A systematic review to determine the quality and need for support and education received on death and dying for critical care nurses.

Ryan, Lucy (2012) A systematic review to determine the quality and need for support and education received on death and dying for critical care nurses. [Dissertation (University of Nottingham only)] (Unpublished)

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Aim: To what extent are nurses in intensive care prepared and supported for the issues they face when providing end-of-life care for patients in a critical care environment?

Background: Futile provision of care in ICU is a major cause of unnecessary stress and burnout for critical care nurses. Integration of palliative care skills into an already technologically advanced ICU needs to be standardised in order to prepare nurses for the emotional labour required of them to elicit high quality end-of-life care. Recognition of nurses in the decision-making process associated with withdrawal of treatment should be better recognised, and support and education should be further enhanced to maintain nurses’ integral role in end-of-life provisions.

Methodology/Principle Findings: Literature found using databases CINAHL, MEDLINE (OVID), BNI and Web of Science along with cited references were used in the production of this study. Only 10 articles matched with the detailed inclusion/exclusion criterion, due to the specificity of using only UK based research. Adaptations of the CASP framework provided a tool for critiquing each study, as well as data extraction to formulate six themes. The strong link these had whilst presenting the findings show the importance of managing grief of critical care nurses through appropriate support and education. Further discussion highlighted what can be learnt from international initiatives and how theoretical base should be applied when constructing accessible forms of both support and training for critical care nurses.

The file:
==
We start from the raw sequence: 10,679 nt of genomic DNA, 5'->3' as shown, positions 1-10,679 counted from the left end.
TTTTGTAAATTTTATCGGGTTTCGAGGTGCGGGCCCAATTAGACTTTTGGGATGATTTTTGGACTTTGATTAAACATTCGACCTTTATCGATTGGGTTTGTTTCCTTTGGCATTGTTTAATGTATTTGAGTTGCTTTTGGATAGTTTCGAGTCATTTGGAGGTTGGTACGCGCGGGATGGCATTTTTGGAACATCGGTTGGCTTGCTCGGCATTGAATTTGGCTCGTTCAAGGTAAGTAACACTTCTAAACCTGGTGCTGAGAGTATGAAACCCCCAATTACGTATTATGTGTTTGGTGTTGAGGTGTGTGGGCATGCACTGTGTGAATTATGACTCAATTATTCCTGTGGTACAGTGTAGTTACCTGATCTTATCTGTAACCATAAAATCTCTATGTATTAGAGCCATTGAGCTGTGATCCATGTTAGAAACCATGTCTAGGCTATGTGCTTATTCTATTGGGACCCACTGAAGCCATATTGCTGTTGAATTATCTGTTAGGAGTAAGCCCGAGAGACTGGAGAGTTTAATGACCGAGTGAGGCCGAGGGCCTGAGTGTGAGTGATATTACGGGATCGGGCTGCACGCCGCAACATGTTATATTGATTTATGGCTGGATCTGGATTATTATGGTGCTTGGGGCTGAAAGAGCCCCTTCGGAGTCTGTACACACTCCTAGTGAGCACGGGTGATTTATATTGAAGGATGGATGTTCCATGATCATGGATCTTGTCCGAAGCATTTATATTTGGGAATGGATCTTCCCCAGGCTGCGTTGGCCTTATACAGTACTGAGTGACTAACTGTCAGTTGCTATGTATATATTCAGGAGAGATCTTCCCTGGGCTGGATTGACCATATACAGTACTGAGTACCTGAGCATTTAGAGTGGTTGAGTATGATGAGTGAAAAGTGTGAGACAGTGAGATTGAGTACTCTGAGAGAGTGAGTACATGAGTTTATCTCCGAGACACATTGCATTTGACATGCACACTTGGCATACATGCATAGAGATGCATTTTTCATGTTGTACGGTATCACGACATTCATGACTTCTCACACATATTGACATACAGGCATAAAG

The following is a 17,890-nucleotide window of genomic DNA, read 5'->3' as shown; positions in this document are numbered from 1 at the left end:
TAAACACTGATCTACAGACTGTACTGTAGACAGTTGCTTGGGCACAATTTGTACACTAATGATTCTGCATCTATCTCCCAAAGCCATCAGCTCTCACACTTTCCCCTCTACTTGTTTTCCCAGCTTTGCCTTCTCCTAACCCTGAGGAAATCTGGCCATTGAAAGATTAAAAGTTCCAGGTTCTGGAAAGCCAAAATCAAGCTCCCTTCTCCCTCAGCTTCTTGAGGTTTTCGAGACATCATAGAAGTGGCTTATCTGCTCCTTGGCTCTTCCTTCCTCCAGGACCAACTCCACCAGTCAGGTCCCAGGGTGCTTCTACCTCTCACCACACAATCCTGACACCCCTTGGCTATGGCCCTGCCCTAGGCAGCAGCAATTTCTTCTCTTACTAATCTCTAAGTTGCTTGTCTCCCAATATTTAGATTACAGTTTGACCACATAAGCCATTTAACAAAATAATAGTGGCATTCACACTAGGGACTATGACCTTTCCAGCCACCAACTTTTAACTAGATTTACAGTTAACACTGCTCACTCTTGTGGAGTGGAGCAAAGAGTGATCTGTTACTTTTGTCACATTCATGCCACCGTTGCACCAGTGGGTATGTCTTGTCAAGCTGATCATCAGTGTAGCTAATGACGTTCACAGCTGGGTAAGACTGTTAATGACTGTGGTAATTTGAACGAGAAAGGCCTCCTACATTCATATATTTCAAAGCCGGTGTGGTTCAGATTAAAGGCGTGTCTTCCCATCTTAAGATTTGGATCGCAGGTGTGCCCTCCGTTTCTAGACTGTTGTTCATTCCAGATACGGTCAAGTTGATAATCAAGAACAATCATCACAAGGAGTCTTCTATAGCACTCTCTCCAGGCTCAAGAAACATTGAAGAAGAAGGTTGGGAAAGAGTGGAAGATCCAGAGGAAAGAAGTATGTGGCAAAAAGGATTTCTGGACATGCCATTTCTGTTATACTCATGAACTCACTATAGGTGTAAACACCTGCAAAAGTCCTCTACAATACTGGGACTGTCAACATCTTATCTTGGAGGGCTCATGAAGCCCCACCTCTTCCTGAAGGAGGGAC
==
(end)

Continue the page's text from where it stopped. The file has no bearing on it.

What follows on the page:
Conclusions/Significance: The difficulties this systematic review has faced lay simply with the lack of research devoted solely to on-going learning and support mechanisms for nurses providing end-of-life care in the ICU. Not all articles used were of empirical origin and so critical appraisal was perhaps not as concise as would be preferred. Despite this, valuable lessons have been learnt, and the requirement for further empirical research in this area has been justified.

What this paper adds: This study provides a structured review of the literature available that explores the concept of grief and emotional labour with need for improved methods of support and education for nurses in ICU. End-of-life care is an essential role as a nurse, and high quality standards should be available throughout all ICU settings in the UK. This study sets out what previous literature suggests and should be used as grounding for the production of effective research in the future.

Item Type: Dissertation (University of Nottingham only)
Depositing User: EP, Services
Date Deposited: 21 Nov 2013 14:51
Last Modified: 23 Oct 2016 03:45
URI: http://eprints.nottingham.ac.uk/id/eprint/26948

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